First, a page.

Fast Track Readmission can occur after a student has been suspended from the Falk College for one regular (fall or spring) semester. Students with a 1.5 cumulative grade point average or higher at the time of suspension from the Falk College are eligible to apply for the Fast Track to return to their declared major or undeclared status provided they meet the following conditions:

  • Students must pass a minimum of 9 credit hours of course work from an accredited institution in one regular semester (fall or spring).
  • All courses must be pre-approved by the student’s academic advisor in the Falk College and be applicable/transferable to the student’s existing program at Syracuse University.
  • Students must achieve a minimum of a 3.0 grade point average for the 9 (or more) credit hours and must achieve a minimum grade of “C” in a course (in order for it to transfer to SU).
Standard Readmission

Standard Readmission can occur after the student has been suspended from the Falk College for an academic year and the following requirements are met.

Students must:

  • Take a minimum of 12 credit hours of course work from an accredited institution during fall and/or spring semesters.
  • Achieve a minimum grade of “C” in each course in order to transfer credits back to SU.
  • Achieve a minimum GPA of 2.5 for all credits taken.
  • Have all courses pre-approved by their academic advisor and be applicable/transferable to the students’ existing program at Syracuse University.
 Readmission Materials and Procedure

The following materials must be submitted in order for a student to be considered for readmission:

  • An email or letter to the Assistant Dean requesting readmission and explaining the reasons that led to suspension and how these issues have been handled.

This correspondence should include:

  • Current email address, current residential address and a telephone number.
  • How you have occupied your time during your suspension.
  • Any health, mental health and/or substance abuse issues, learning disabilities, family/personal issues or other situations that compromised your ability to succeed academically.
  • If you have received supportive services (tutoring, therapy, medical treatment, etc.) while on suspension. If you did receive these services, written documentation from your provider will strengthen your readmission request.
  • Explain what you plan to do differently to become a successful student. Be honest and realistic when explaining why you believe your new strategies will work. Include specific behaviors that will help you recover from you poor academic performance. This may include whether and how your employment status, living arrangements and environment, study skills, and lifestyles or habits will change to increase you academic success.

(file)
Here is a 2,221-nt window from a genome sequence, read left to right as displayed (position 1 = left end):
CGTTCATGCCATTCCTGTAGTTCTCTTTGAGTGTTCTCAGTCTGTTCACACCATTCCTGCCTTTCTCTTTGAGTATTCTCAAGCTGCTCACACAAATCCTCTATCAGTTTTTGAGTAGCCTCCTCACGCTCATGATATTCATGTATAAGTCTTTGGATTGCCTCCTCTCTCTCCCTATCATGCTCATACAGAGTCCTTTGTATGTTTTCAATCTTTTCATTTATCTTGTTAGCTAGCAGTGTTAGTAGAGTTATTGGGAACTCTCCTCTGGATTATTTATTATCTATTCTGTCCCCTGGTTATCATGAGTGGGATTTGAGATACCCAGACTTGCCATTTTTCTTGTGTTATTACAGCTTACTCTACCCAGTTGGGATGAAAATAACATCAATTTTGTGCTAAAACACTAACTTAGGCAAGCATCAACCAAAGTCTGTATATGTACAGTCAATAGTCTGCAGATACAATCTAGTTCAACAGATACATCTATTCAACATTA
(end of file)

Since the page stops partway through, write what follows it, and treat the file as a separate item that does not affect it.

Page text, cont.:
• An official transcript for the institution where the external course work occurred.

Emails should be sent to James Byrne, Assistant Dean, at jrbyrne@syr.edu.

Letters and official school transcripts should be sent to Syracuse University, Falk College of Sport and Human Dynamics, Attention James Byrne, Assistant Dean, Office of Student Services, 300 MacNaughton Hall, Syracuse, NY 13244.

Letters may also be faxed to 315-443-2562 to James Byrne’s attention.

All materials will be reviewed by the Assistant Dean, who will consult with the Chair of the Department where the student’s major is situated. Consideration will be on an individual basis and are especially rigorous for those students who have already experienced more than one academic suspension at the College and/or University. Students will be notified by the Assistant Dean when a decision has been made.

All readmitted students will be placed on One term Trial status (see information under Academic Probation tab) and will be required to see an academic support counselor in the Office of Students Services during the first week they return to school to review the terms of their readmission.

Once readmitted, students will be cleared to register for their first semester back and should contact their academic advisor to determine their course schedule.

Appendix I: NASW Standards and Indicators for Cultural Competence (2015)

Standards and Indicators for Cultural Competence in Social Work Practice

The social work profession, and its primary practice organization, the National Association of Social Workers National Association of Social Workers, has a long history of addressing cultural competence. In 2015, they published a revision of two prior documents, Standards for Cultural Competence in Social Work Practice (2001) and Indicators for the achievement of the NASW Standards for Cultural Competence in Social Work Practice (2007), combined into one publication. The Standards and Indicators for Cultural Competence in Social Work Practice (2015) reflect the growth in understandings of cultural competence and related concepts since the earlier works. While the title retains the concept of “competence” (disputed language due to its implied end state of having arrived at mastery), they note, “As with any competency, there is the expectation of continual growth and learning” (p. 7).